Hiring and Learning in Online Global Labor Markets

35 Pages Posted: 24 Nov 2011

Date Written: October 2011


This paper uses data from freelancer.com – an online platform that allows employers and freelancers to search for, and match with, each other – to study the effect of freelancers’ country of origin on their likelihood to be hired. Having to rely on a relatively small number of characteristics, employers use the freelancer’s country of origin to infer the expected service’s quality. This setting also allows me to document how employers’ experience in past hires affects their behavior in current hires. I find that freelancers from developing countries are less likely to be hired when they have no individual reputation, and as individual reputation becomes better this country effect disappears. I show that following a good match with a freelancer, employers are more likely to hire freelancers from the good match’s country. These findings are consistent with statistical – rather than purely taste-based – discrimination.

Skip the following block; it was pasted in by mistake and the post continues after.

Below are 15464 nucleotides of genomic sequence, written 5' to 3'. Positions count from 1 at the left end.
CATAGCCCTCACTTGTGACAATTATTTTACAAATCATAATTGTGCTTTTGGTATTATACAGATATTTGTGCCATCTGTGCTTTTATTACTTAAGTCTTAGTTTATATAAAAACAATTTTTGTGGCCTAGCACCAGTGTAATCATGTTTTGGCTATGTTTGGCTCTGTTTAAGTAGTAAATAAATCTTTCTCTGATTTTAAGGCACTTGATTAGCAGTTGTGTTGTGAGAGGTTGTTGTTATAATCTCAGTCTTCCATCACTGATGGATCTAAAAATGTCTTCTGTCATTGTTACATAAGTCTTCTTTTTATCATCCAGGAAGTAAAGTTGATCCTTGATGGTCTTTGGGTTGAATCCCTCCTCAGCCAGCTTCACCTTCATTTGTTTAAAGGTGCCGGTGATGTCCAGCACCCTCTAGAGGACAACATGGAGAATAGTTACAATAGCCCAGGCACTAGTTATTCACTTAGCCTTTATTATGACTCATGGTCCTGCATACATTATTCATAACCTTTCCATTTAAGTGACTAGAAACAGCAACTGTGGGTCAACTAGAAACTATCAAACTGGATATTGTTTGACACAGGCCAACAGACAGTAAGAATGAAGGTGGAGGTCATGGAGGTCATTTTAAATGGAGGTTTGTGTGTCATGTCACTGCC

Keywords: International outsourcing, Online labor market, Information acquisition, Quality reputations, Country-of-origin effect, Statistical discrimination

JEL Classification: D83, F15, F23, J23, J71, L24, O15

Suggested Citation

Mill, Roy, Hiring and Learning in Online Global Labor Markets (October 2011). NET Institute Working Paper No. 11-17. Available at SSRN: https://ssrn.com/abstract=1957962 or http://dx.doi.org/10.2139/ssrn.1957962

Roy Mill (Contact Author)

Stanford University ( email )

Stanford, CA 94305
United States

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